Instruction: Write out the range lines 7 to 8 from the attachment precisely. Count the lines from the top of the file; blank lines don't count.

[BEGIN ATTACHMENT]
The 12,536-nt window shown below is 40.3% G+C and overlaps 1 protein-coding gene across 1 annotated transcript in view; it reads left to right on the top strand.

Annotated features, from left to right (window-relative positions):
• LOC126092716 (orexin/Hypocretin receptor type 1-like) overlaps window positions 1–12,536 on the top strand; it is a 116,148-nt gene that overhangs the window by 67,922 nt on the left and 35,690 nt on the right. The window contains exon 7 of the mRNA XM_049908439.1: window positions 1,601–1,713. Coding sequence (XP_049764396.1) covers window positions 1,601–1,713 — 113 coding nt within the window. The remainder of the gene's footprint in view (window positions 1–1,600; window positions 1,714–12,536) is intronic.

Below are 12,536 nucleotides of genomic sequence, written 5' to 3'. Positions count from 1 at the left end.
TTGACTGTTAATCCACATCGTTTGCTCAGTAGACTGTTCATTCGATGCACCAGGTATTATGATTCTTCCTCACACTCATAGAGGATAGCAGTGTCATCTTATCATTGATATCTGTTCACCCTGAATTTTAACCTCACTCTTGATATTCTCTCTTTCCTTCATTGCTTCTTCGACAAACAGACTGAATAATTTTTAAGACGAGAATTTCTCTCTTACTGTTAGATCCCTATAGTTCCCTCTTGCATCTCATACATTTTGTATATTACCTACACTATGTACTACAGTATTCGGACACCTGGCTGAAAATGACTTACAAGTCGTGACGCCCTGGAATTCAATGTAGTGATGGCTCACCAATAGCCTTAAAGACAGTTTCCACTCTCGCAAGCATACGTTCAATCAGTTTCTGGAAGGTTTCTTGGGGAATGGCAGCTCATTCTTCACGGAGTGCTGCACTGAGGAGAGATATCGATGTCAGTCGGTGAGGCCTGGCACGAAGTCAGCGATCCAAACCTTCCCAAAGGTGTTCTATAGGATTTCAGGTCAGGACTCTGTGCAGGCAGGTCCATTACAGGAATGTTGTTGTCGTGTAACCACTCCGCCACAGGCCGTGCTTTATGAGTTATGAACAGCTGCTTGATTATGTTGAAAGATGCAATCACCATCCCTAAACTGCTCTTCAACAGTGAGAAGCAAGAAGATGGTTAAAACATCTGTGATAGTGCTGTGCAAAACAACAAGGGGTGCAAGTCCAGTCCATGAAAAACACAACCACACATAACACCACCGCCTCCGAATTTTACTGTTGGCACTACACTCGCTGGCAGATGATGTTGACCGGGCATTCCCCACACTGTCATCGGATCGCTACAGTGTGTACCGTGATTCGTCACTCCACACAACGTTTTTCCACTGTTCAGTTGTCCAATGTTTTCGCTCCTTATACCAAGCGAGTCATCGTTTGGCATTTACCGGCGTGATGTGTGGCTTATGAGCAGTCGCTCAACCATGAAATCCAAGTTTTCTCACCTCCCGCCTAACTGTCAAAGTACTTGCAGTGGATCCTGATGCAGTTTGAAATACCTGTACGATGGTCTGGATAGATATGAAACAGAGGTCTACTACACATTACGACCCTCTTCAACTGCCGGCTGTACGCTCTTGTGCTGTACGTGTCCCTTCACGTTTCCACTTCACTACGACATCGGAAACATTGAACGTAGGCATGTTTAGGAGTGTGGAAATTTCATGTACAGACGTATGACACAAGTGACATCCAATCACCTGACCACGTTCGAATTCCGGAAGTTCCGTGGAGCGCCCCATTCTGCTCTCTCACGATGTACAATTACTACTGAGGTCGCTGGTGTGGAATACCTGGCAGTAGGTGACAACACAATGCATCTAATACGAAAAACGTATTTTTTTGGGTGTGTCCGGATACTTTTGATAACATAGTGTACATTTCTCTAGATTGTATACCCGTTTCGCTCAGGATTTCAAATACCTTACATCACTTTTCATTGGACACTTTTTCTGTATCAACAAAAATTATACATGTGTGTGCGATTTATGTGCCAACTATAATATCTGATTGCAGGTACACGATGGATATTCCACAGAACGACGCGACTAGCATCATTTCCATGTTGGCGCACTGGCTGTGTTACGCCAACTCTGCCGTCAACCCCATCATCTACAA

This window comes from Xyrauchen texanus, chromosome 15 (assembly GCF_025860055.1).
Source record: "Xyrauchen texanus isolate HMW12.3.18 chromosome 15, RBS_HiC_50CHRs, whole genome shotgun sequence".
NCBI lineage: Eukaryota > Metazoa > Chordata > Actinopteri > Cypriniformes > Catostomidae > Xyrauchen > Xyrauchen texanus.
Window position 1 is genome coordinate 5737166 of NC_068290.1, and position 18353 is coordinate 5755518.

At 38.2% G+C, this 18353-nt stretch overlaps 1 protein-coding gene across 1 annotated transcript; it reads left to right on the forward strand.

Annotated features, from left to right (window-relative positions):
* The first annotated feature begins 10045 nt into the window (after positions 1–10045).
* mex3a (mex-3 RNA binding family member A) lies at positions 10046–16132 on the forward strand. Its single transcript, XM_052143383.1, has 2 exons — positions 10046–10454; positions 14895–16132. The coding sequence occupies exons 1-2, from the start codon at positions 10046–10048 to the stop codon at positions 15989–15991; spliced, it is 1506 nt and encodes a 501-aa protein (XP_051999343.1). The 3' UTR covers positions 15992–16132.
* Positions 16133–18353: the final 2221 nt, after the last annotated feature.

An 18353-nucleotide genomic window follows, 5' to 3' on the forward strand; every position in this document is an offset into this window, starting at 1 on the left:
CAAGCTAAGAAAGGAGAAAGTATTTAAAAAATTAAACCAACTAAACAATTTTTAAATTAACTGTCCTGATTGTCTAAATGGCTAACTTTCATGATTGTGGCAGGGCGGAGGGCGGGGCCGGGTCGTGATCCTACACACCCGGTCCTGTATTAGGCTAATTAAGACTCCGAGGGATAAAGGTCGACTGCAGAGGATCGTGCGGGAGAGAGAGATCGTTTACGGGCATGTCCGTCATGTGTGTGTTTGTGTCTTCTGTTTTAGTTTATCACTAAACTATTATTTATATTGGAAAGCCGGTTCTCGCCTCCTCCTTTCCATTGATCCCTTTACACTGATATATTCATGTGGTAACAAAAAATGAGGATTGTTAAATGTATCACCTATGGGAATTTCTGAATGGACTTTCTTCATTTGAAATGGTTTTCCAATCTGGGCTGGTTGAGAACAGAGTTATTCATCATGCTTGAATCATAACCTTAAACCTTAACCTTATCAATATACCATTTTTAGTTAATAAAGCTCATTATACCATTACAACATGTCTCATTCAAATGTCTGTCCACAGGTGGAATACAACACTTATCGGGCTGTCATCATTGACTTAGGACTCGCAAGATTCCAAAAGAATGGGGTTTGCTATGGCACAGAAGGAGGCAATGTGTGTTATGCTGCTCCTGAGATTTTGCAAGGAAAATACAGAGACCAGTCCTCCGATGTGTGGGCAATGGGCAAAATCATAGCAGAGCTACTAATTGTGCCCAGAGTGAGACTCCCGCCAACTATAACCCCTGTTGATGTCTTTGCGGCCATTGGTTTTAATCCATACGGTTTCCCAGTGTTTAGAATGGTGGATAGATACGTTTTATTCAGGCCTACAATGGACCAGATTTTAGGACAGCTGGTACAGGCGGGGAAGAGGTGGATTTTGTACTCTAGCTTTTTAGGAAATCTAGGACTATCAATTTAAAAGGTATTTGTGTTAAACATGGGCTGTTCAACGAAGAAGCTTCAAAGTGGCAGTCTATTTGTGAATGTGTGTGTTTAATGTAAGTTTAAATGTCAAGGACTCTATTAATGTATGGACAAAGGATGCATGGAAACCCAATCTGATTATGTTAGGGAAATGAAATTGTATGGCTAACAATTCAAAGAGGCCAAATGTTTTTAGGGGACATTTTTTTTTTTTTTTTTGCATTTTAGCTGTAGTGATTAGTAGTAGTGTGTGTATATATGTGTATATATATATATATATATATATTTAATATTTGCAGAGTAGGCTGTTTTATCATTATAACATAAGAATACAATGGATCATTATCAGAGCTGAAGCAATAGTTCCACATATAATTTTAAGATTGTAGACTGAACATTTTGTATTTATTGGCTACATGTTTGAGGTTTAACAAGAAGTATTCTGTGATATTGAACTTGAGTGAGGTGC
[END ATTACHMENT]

Source record: "Xyrauchen texanus isolate HMW12.3.18 chromosome 15, RBS_HiC_50CHRs, whole genome shotgun sequence".
NCBI lineage: Eukaryota > Metazoa > Chordata > Actinopteri > Cypriniformes > Catostomidae > Xyrauchen > Xyrauchen texanus.